“We had a lot of wrestling matches and some of them lasted three, three-and-a-half hours,” says Gagné. “Our poor neighbours that lived below us. That was probably one of the best years of my life.”
However, on her return to Canada, Gagné decided she wanted to throw herself back into serious competition. With wrestling for visually impaired athletes not available beyond the high-school level, she tried the exclusively para-sport of goalball (a team game designed specifically for blind athletes), and even got on the national development team, but it wasn’t the right fit.
“It just wasn’t combative enough for me,” says Gagné, whose high school best friend Whitney Bogart will play on the Canadian goalball team in Rio. “I missed the combative part of sport.”
Enter Robert Sing. A former training partner of Canadian Olympic judoka Brad Farrow, Sing has spent over 40 years teaching judo at the YMCA in Gagné’s adopted hometown of Sarnia, at the southern tip of Lake Huron, on the Canada-United States border. In 2009, he received a call from Judo Ontario asking if he would introduce a young athlete to the sport.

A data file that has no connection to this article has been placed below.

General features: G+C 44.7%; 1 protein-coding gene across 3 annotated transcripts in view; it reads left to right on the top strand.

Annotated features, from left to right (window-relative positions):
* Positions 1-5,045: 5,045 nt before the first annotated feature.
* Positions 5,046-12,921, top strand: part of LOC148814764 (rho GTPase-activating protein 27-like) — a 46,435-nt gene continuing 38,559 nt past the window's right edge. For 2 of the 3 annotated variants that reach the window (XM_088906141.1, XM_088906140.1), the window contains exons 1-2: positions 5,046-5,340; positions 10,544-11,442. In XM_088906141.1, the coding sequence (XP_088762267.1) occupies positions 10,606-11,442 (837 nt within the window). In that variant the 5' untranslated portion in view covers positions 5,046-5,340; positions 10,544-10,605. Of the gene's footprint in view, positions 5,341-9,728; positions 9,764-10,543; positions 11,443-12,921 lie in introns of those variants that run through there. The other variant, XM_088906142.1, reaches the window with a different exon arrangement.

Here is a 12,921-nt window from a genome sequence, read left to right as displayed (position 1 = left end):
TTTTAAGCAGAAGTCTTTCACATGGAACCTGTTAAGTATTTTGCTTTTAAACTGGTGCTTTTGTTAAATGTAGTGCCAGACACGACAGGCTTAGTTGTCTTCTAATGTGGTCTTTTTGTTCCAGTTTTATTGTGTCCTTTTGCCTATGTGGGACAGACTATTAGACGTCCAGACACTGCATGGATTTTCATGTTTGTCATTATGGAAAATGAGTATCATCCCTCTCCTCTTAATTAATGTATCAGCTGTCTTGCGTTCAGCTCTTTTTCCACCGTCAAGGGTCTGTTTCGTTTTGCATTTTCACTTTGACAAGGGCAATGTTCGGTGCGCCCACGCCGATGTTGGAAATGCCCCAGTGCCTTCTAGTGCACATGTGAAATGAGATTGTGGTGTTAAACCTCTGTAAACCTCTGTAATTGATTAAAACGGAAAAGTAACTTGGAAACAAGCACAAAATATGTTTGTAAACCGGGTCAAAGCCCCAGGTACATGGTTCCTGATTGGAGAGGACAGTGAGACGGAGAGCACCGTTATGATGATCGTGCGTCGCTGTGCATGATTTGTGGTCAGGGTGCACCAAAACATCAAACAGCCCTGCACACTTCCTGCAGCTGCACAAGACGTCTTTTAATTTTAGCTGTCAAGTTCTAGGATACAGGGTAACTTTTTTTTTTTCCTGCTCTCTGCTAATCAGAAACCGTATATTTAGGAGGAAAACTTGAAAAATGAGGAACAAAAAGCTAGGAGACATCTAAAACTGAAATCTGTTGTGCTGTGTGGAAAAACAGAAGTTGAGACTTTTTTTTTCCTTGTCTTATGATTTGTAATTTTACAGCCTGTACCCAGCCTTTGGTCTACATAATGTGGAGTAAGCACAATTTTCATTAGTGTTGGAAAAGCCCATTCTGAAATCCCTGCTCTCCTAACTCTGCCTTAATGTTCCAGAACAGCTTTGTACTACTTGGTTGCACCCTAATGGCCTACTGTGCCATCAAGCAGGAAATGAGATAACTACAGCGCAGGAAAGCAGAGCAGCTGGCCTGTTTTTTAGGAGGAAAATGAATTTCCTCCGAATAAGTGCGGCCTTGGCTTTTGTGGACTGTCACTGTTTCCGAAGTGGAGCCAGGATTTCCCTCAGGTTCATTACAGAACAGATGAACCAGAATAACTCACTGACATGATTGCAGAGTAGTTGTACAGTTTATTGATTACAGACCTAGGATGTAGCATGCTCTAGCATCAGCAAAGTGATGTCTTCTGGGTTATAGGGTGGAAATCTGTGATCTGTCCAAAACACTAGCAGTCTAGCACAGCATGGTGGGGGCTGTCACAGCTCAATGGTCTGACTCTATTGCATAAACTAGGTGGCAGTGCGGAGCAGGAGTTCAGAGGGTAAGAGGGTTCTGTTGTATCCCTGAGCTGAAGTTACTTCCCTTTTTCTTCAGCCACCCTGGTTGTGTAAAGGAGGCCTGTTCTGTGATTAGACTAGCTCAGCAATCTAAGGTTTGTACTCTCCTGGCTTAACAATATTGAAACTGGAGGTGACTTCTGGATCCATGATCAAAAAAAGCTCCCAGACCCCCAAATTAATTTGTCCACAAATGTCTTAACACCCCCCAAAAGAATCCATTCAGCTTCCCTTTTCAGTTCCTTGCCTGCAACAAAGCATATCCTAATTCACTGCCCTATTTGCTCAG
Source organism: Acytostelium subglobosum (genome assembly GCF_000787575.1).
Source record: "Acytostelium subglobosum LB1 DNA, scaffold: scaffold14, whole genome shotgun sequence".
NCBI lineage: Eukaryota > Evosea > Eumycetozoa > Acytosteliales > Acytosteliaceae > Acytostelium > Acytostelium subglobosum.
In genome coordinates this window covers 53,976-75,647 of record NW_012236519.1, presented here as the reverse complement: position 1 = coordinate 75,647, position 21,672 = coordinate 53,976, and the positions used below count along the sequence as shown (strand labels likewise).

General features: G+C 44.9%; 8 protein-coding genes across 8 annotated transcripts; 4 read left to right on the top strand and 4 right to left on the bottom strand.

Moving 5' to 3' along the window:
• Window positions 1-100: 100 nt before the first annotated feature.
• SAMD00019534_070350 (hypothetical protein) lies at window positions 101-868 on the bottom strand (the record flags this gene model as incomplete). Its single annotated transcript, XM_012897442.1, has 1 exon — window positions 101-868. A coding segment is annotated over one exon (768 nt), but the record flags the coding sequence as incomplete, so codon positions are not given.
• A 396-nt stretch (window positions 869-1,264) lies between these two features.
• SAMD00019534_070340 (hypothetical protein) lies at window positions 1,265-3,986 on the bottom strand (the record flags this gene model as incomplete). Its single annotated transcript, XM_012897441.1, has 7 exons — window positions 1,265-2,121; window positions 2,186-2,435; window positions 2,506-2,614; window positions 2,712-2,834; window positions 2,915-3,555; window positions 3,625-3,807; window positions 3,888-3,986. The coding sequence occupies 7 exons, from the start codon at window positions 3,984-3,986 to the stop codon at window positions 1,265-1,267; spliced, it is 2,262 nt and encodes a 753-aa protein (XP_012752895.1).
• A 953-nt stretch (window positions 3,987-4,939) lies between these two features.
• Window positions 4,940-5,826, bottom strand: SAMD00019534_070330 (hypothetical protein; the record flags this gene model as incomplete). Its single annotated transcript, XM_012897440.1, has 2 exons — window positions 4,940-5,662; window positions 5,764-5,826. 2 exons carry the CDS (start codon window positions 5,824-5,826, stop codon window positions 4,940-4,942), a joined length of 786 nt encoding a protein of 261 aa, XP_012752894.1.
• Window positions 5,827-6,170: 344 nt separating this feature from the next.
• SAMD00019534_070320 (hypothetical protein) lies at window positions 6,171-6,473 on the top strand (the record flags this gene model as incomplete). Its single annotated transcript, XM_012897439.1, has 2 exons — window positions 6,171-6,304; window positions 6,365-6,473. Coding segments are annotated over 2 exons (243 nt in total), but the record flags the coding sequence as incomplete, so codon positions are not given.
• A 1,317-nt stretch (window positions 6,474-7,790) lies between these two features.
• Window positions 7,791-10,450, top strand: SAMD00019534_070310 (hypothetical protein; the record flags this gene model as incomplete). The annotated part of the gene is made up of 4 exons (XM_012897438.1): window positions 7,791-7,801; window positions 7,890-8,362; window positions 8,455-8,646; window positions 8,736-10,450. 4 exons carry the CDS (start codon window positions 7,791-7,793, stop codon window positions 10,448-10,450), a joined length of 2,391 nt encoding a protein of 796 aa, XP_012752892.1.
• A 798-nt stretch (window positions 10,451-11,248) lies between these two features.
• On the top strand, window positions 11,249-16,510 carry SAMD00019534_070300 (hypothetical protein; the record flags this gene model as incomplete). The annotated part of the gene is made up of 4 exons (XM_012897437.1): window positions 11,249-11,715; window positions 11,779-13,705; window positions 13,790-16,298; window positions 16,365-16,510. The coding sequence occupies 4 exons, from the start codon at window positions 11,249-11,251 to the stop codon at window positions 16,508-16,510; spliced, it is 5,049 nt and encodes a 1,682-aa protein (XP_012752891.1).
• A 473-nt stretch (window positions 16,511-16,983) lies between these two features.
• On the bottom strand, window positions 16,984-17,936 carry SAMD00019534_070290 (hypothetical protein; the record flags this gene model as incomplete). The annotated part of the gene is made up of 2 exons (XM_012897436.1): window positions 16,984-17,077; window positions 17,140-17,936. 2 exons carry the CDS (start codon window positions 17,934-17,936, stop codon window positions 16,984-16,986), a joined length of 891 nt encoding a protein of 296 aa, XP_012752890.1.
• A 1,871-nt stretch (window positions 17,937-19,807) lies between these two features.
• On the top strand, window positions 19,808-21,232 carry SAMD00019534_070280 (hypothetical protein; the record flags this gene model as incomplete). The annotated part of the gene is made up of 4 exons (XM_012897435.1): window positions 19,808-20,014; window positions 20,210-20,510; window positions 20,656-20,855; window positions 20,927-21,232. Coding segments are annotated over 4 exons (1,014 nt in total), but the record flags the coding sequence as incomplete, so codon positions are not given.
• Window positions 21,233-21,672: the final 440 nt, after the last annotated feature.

“I got her started – established a base for her, an idea of how the game is played,” says the 63-year-old.
To Sing, Gagné’s wrestling skills and background were both more than apparent on first impression.
“She’s quite a scrapper, quite aggressive. A tough girl,” he remembers thinking. “She just explodes… look out!”
For Gagné, who describes her training for Rio as being as much mental as physical, the transition was far from seamless, but she eagerly took to learning new techniques.
“My first day, I absolutely fell in love with it,” says Gagné. “It’s similar to wrestling but you can do things like choke and arm-lock, which you cannot do in wrestling.
Seven years later, despite competing at the highest level with a first-degree black belt, Gagné is still a little rough around the edges.
“I don’t know if I have a style. I’m not naturally technical,” says Gagné, who competes in the B1:52 kilo class in para-judo. “It’s not as beautiful to the eye but I try to get in there and get the job done.”
Gagné will be joined in Rio this September by coach Andrzej Sadej. The Ottawa native took the reins of the Paralympic program two years ago in addition to his role as sports director at Judo Canada.
Sadej, who also coaches the Olympic judokas, first met Gagné three years ago, while training at the famed Takahashi Dojo in Ottawa’s West End, which Priscilla’s father encouraged her to attend when she moved to the capital city in search of work.